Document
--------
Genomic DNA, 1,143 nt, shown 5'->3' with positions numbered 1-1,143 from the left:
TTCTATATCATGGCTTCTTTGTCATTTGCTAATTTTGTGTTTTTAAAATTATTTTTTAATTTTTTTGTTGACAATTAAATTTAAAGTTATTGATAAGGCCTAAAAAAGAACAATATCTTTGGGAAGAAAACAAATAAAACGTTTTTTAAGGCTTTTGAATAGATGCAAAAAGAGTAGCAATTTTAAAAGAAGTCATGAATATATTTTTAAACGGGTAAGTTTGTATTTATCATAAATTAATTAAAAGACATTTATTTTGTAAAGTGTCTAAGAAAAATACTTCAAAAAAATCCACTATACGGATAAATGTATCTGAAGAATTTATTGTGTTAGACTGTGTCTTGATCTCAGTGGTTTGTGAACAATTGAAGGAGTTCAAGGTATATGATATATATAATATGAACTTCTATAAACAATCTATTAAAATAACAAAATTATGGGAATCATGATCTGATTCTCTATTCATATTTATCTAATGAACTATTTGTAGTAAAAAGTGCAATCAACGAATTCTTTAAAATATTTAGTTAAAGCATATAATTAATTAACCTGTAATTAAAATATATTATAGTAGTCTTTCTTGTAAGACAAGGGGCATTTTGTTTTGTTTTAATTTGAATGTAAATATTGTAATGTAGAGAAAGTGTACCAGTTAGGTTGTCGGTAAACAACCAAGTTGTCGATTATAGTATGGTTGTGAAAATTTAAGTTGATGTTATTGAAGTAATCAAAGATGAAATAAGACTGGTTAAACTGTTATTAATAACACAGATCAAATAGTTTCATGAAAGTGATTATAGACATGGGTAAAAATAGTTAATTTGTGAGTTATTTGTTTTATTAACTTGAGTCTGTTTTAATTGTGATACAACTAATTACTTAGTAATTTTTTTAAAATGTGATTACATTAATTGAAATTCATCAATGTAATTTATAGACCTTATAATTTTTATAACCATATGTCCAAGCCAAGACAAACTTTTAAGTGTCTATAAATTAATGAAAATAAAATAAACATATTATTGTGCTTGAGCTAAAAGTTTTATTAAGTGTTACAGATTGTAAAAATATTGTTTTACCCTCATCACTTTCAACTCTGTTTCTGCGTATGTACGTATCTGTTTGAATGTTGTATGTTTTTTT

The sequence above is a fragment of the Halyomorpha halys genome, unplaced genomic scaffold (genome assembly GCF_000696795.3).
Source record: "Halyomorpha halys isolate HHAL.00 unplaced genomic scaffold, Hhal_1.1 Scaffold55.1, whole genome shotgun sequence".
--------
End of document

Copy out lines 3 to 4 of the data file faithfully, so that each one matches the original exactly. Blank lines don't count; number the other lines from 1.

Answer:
The sequence above is a fragment of the Halyomorpha halys genome, unplaced genomic scaffold (genome assembly GCF_000696795.3).
Source record: "Halyomorpha halys isolate HHAL.00 unplaced genomic scaffold, Hhal_1.1 Scaffold55.1, whole genome shotgun sequence".